Sun, 19 Jan 2003 11:54:17 -0400
Eugen Leitl wrote:
>On Sun, 19 Jan 2003, Owen Byrne wrote:
>>Where are the opponents to be found on this modern "battlefield?" I'm
>>sorry, but as far as I'm concerned, when only one nation has an armed
>I'm not sorry at all that the days of Cold War are over. We wouldn't be
>having this conversation had things taken a slightly different course
>during the Cuba crisis. Both of us would be most likely lacking the
>crucial property of existance, and this medium wouldn't exist.
Yes, the US almost destroyed the world there. They seem determined to
> More than 31,000 nuclear weapons are still maintained by the eight
> known nuclear powers, a decrease of only 3,000 since 1998. Ninety-five
> percent of these weapons are in the United States and Russia, and more
> than 16,000 are operationally deployed. Even if the United States and
> Russia complete their recently announced arms reductions over the next
> 10 years, they will continue to target thousands of nuclear weapons
> against each other.
> Furthermore, many if not most of the U.S. warheads removed from the
> active stockpile will be placed in storage (along with some 5,000
> warheads already held in reserve) rather than dismantled, for the
> express purpose of re-deploying them in some future contingency. As a
> result, the total U.S. stockpile will remain at more than 10,000
> warheads for the foreseeable future. Russia, on the other hand, seeks
> a verifiable, binding agreement that would ensure retired U.S. and
> Russian weapons are actually destroyed, a position we support.
> Despite a campaign promise to re-think nuclear policy, the Bush
> administration has taken no steps to significantly alter nuclear
> targeting doctrine or reduce the day-to-day alert status of U.S.
> nuclear forces. If Russia is no longer an adversary, what is the
> rationale for retaining the ability to incinerate more than 2,000
> Russian targets in as little as 30 minutes (or at all)?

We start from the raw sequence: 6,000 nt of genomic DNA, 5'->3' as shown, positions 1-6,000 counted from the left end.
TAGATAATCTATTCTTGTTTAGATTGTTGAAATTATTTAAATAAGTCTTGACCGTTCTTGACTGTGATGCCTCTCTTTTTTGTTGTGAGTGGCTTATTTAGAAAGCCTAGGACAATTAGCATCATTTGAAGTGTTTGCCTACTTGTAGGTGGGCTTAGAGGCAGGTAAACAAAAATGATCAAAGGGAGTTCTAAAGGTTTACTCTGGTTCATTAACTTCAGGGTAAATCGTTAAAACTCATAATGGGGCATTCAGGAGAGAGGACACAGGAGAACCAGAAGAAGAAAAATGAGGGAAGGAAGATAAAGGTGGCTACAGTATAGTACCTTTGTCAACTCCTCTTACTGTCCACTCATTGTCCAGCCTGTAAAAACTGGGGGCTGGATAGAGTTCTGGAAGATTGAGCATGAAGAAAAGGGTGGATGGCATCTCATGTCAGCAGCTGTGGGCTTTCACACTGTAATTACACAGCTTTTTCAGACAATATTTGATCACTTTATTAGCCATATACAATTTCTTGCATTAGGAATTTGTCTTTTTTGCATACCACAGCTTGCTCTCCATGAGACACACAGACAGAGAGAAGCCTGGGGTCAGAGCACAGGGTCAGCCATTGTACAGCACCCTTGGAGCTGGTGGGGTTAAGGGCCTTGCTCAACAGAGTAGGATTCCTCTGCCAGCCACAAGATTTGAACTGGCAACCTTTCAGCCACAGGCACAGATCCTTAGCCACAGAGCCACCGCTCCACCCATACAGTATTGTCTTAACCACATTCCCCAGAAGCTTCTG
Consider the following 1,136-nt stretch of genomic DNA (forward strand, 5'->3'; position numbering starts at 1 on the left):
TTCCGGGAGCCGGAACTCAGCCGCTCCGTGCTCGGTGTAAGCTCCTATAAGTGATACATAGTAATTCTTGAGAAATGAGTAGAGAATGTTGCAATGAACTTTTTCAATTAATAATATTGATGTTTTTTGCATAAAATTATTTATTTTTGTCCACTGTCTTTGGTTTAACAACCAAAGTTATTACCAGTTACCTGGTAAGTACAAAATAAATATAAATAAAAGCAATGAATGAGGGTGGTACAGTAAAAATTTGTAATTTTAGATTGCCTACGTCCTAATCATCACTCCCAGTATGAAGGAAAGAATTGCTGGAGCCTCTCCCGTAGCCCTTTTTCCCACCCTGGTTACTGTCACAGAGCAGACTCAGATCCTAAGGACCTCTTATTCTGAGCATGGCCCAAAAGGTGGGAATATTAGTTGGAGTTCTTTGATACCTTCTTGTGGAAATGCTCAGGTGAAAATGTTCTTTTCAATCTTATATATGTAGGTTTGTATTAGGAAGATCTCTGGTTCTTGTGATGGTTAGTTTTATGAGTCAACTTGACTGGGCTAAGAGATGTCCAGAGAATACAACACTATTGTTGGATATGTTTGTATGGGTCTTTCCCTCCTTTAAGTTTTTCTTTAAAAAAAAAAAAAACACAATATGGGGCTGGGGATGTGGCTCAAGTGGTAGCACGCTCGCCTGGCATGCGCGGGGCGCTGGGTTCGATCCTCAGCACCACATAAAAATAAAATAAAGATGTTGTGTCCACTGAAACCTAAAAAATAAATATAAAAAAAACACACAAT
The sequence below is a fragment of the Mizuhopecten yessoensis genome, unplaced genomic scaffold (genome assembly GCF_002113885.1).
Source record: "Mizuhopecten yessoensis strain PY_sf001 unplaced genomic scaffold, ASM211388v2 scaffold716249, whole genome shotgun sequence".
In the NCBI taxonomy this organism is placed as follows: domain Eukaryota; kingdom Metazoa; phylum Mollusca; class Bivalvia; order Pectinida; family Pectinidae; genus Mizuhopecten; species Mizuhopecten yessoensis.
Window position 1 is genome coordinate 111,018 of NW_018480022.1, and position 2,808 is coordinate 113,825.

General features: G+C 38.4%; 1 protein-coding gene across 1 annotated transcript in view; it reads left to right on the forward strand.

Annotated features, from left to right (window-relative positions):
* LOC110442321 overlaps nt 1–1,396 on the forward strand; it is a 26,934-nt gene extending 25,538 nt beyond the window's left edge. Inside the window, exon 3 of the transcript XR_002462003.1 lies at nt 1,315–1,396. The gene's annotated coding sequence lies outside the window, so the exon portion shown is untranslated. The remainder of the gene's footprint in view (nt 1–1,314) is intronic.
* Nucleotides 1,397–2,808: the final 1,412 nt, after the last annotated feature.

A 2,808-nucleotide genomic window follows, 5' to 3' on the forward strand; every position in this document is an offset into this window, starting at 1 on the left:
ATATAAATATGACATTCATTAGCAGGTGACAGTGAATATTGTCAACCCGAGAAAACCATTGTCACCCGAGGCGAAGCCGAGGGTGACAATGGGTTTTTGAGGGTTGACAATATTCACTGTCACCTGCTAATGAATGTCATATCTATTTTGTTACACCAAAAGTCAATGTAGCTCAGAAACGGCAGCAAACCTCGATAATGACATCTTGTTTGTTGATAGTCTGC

> Meanwhile, the U.S. national weapons laboratories, with the support of
> some in Congress, are hard at work refining existing warheads and
> designing entirely new weapons, with a special emphasis on those able
> to attack and destroy hardened and deeply buried targets. And to
> ensure that such new designs can be tested, the U.S. administration
> seeks to shorten the time required to resume testing to as little as
> twelve months—a move that can only encourage other countries,
> including India, Pakistan, and China, to consider resuming testing.
> Although the United States has not conducted a full-scale test since
> 1992—and the administration says it has no plans to resume testing at
> this time—it refuses to recognize the overwhelming international
> support for the Comprehensive Test Ban Treaty (CTBT) and refuses to
> participate in international meetings to discuss implementing the
> treaty. Should the required signatories, including India and Pakistan,
> fail to ratify the CTBT, thus jeopardizing its entry into force, the
> world will lose an essential tool in halting the further development
> and spread of nuclear weapons.
>>forces, the future of warfare is what you saw on your telivision on
>>Sept. 11 - because nobody is capable of standing up to the US armed
>I didn't. I got the news in realtime over email, and then switched on the
>>forces. The more money you spend on gee-whiz weaponry the greater it
>>will be so, the more the other side will look to shoe bombs,
>>hijacking, ricin, and 'hit 'em where they aint.' And the only way to
>As long as you're not seeing an advent of a new power axis, yes.
>>fight that, as the British learned against the IRA, is hurt yourself -
>>reduce civil rights, increase surveillance, and even then, you'll
>>probably end up making peace in the end.
>We're not talking warfare here anymore. We're talking terrorism. Warfare
>is something different.
That would be an American word since Sept. 11 - most of the world has
gone back to recognizing the
difficulties inherent in it. I have memories of listening to
http://www.wbaifree.org/radiofreeeireann/rfehome.html on the radio
in New Jersey circa 1995, openly raising money for the IRA. (Shutdown by
the FBI Sep. 26, 2001 - reopened with "permission") .
And as I understand it now, US $ still go to Pakistan, which go directly
to "terrorists" in Kashmir.